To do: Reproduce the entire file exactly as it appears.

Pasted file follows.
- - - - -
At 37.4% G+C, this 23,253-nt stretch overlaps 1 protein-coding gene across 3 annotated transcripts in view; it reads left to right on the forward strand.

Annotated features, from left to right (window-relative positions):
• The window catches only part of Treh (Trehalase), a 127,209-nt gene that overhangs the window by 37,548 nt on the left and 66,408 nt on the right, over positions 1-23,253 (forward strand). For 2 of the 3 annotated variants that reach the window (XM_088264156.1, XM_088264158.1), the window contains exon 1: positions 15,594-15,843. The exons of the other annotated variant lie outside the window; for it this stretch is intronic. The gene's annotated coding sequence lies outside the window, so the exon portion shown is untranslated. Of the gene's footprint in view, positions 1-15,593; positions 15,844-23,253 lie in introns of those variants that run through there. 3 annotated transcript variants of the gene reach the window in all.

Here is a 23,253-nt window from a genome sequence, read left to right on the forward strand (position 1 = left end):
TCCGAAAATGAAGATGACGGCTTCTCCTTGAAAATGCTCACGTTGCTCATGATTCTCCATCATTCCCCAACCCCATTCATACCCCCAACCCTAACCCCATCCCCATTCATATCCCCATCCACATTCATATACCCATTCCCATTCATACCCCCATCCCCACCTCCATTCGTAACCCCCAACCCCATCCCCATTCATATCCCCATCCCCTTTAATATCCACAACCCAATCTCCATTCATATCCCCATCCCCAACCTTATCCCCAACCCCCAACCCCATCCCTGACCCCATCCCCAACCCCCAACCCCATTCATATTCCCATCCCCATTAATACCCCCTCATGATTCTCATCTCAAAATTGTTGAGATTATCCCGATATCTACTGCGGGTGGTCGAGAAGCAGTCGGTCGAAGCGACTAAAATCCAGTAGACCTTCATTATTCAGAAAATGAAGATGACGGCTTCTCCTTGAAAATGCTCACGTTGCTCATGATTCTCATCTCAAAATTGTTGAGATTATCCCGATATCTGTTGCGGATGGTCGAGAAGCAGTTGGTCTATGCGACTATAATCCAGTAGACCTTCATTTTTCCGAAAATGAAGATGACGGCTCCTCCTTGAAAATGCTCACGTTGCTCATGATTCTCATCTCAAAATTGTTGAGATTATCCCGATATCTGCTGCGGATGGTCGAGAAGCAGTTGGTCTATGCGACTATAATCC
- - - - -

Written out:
At 37.4% G+C, this 23,253-nt stretch overlaps 1 protein-coding gene across 3 annotated transcripts in view; it reads left to right on the forward strand.

Annotated features, from left to right (window-relative positions):
• The window catches only part of Treh (Trehalase), a 127,209-nt gene that overhangs the window by 37,548 nt on the left and 66,408 nt on the right, over positions 1-23,253 (forward strand). For 2 of the 3 annotated variants that reach the window (XM_088264156.1, XM_088264158.1), the window contains exon 1: positions 15,594-15,843. The exons of the other annotated variant lie outside the window; for it this stretch is intronic. The gene's annotated coding sequence lies outside the window, so the exon portion shown is untranslated. Of the gene's footprint in view, positions 1-15,593; positions 15,844-23,253 lie in introns of those variants that run through there. 3 annotated transcript variants of the gene reach the window in all.

Here is a 23,253-nt window from a genome sequence, read left to right on the forward strand (position 1 = left end):
TCCGAAAATGAAGATGACGGCTTCTCCTTGAAAATGCTCACGTTGCTCATGATTCTCCATCATTCCCCAACCCCATTCATACCCCCAACCCTAACCCCATCCCCATTCATATCCCCATCCACATTCATATACCCATTCCCATTCATACCCCCATCCCCACCTCCATTCGTAACCCCCAACCCCATCCCCATTCATATCCCCATCCCCTTTAATATCCACAACCCAATCTCCATTCATATCCCCATCCCCAACCTTATCCCCAACCCCCAACCCCATCCCTGACCCCATCCCCAACCCCCAACCCCATTCATATTCCCATCCCCATTAATACCCCCTCATGATTCTCATCTCAAAATTGTTGAGATTATCCCGATATCTACTGCGGGTGGTCGAGAAGCAGTCGGTCGAAGCGACTAAAATCCAGTAGACCTTCATTATTCAGAAAATGAAGATGACGGCTTCTCCTTGAAAATGCTCACGTTGCTCATGATTCTCATCTCAAAATTGTTGAGATTATCCCGATATCTGTTGCGGATGGTCGAGAAGCAGTTGGTCTATGCGACTATAATCCAGTAGACCTTCATTTTTCCGAAAATGAAGATGACGGCTCCTCCTTGAAAATGCTCACGTTGCTCATGATTCTCATCTCAAAATTGTTGAGATTATCCCGATATCTGCTGCGGATGGTCGAGAAGCAGTTGGTCTATGCGACTATAATCC